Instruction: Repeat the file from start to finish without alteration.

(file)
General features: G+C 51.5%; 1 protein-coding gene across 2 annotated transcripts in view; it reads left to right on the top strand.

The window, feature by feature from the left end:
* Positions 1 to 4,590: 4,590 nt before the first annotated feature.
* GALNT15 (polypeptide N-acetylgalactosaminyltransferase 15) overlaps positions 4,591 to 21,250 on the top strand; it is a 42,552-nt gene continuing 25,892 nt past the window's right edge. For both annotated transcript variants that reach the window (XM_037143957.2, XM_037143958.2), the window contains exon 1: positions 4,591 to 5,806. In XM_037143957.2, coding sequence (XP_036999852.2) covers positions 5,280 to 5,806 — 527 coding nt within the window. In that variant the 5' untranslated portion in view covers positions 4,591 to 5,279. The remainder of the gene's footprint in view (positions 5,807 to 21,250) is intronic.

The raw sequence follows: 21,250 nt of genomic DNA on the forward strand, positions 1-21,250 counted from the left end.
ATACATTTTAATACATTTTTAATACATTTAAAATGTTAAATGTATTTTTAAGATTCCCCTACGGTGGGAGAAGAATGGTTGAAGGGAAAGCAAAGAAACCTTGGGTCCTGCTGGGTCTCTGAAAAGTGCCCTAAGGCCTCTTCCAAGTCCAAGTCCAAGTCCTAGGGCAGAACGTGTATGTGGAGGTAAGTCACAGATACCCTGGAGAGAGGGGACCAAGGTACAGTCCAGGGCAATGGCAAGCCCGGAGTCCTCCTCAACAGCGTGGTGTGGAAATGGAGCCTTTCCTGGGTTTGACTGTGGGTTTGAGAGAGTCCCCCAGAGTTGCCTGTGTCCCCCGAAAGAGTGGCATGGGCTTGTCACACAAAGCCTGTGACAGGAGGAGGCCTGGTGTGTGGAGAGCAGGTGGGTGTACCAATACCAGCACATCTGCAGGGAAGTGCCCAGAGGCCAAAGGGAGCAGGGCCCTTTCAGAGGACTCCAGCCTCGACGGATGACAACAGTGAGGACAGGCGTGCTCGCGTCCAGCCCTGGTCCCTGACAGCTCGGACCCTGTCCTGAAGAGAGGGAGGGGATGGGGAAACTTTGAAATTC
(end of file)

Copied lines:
General features: G+C 51.5%; 1 protein-coding gene across 2 annotated transcripts in view; it reads left to right on the top strand.

The window, feature by feature from the left end:
* Positions 1 to 4,590: 4,590 nt before the first annotated feature.
* GALNT15 (polypeptide N-acetylgalactosaminyltransferase 15) overlaps positions 4,591 to 21,250 on the top strand; it is a 42,552-nt gene continuing 25,892 nt past the window's right edge. For both annotated transcript variants that reach the window (XM_037143957.2, XM_037143958.2), the window contains exon 1: positions 4,591 to 5,806. In XM_037143957.2, coding sequence (XP_036999852.2) covers positions 5,280 to 5,806 — 527 coding nt within the window. In that variant the 5' untranslated portion in view covers positions 4,591 to 5,279. The remainder of the gene's footprint in view (positions 5,807 to 21,250) is intronic.

The raw sequence follows: 21,250 nt of genomic DNA on the forward strand, positions 1-21,250 counted from the left end.
ATACATTTTAATACATTTTTAATACATTTAAAATGTTAAATGTATTTTTAAGATTCCCCTACGGTGGGAGAAGAATGGTTGAAGGGAAAGCAAAGAAACCTTGGGTCCTGCTGGGTCTCTGAAAAGTGCCCTAAGGCCTCTTCCAAGTCCAAGTCCAAGTCCTAGGGCAGAACGTGTATGTGGAGGTAAGTCACAGATACCCTGGAGAGAGGGGACCAAGGTACAGTCCAGGGCAATGGCAAGCCCGGAGTCCTCCTCAACAGCGTGGTGTGGAAATGGAGCCTTTCCTGGGTTTGACTGTGGGTTTGAGAGAGTCCCCCAGAGTTGCCTGTGTCCCCCGAAAGAGTGGCATGGGCTTGTCACACAAAGCCTGTGACAGGAGGAGGCCTGGTGTGTGGAGAGCAGGTGGGTGTACCAATACCAGCACATCTGCAGGGAAGTGCCCAGAGGCCAAAGGGAGCAGGGCCCTTTCAGAGGACTCCAGCCTCGACGGATGACAACAGTGAGGACAGGCGTGCTCGCGTCCAGCCCTGGTCCCTGACAGCTCGGACCCTGTCCTGAAGAGAGGGAGGGGATGGGGAAACTTTGAAATTC